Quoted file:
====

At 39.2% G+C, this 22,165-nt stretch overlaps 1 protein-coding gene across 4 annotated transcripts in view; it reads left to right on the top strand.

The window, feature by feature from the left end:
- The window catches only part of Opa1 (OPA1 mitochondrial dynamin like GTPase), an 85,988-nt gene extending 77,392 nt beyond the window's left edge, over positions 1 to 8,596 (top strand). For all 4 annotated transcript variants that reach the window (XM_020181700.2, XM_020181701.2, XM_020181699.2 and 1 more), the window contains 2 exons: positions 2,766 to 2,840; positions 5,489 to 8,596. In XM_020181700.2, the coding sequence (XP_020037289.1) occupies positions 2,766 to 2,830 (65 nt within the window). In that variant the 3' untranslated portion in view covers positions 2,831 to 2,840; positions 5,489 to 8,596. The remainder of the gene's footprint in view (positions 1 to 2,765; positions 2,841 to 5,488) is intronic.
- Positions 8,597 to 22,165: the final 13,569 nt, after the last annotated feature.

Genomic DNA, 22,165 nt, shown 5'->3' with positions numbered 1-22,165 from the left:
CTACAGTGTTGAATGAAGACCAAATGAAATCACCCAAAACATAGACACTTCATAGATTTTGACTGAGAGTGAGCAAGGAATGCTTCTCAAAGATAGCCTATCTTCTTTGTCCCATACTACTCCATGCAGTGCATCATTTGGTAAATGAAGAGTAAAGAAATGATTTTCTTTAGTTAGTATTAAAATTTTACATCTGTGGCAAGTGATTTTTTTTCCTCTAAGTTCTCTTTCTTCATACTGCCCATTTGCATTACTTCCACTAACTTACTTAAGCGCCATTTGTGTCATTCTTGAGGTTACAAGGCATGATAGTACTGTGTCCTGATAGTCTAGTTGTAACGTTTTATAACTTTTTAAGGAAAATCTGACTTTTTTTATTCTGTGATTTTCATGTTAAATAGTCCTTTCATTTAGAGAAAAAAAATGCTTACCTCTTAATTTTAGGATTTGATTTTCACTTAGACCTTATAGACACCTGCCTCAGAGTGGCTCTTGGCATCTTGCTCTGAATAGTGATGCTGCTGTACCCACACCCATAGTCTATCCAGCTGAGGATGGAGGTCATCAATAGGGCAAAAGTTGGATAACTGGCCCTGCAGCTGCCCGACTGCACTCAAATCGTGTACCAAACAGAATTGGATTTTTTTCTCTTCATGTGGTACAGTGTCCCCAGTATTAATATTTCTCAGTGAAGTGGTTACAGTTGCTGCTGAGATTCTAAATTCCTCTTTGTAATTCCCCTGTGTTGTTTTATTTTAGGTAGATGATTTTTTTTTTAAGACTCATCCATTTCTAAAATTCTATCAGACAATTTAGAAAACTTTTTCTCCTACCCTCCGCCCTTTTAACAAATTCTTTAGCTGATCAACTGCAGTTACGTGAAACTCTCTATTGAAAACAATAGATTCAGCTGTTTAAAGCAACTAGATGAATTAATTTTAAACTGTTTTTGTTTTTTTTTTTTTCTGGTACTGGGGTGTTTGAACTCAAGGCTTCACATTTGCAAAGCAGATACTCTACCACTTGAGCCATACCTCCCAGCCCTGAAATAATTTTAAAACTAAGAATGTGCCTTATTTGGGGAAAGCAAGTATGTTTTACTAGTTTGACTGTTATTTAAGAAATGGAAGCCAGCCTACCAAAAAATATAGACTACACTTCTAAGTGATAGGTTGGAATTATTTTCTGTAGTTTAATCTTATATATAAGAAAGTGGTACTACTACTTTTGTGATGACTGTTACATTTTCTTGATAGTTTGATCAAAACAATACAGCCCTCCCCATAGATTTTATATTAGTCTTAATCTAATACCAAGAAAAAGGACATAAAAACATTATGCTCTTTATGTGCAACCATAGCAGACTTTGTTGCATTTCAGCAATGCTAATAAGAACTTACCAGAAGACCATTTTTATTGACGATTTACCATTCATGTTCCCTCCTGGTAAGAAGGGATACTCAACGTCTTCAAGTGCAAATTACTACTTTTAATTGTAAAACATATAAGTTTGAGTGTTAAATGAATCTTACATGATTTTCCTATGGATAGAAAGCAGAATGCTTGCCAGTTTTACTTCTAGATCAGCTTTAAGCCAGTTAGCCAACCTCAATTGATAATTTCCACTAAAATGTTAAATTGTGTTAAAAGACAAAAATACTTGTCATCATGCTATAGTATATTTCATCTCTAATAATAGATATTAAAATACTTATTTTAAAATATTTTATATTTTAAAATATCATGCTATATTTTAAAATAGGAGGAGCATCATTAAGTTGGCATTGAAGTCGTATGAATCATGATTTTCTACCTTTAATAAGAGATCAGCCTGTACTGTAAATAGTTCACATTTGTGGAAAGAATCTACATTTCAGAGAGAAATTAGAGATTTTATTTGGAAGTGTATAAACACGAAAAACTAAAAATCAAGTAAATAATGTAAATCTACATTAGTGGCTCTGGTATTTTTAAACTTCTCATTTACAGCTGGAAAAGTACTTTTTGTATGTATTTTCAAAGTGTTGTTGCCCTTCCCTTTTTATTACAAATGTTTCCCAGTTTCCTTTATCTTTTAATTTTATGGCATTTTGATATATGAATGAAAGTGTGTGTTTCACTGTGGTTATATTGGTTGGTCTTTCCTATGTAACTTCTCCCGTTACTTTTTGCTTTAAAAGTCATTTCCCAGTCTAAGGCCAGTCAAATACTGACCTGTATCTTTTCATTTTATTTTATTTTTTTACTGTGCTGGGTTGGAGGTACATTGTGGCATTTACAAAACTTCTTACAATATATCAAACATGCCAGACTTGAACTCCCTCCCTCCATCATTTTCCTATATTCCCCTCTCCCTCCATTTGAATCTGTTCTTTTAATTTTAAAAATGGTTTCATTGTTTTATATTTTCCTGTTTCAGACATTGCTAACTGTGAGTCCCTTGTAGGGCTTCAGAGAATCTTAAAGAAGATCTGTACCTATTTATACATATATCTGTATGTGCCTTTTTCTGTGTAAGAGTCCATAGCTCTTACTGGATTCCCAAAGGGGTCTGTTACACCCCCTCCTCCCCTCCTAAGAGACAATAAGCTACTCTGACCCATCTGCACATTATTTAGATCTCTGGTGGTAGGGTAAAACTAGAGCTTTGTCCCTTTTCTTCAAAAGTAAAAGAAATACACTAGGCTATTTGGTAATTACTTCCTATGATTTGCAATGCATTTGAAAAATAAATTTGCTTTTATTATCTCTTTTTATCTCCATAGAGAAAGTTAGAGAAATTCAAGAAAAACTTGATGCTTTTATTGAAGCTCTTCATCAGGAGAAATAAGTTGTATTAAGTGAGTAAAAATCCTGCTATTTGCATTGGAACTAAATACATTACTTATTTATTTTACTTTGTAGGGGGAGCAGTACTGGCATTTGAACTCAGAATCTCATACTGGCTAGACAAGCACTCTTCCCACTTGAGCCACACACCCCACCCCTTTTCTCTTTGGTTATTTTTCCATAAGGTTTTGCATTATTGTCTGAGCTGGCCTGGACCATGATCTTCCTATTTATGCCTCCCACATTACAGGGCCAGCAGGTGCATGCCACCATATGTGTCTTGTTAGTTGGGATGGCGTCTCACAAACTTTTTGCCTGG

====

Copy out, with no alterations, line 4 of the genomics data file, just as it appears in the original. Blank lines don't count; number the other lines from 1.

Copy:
- Positions 8,597 to 22,165: the final 13,569 nt, after the last annotated feature.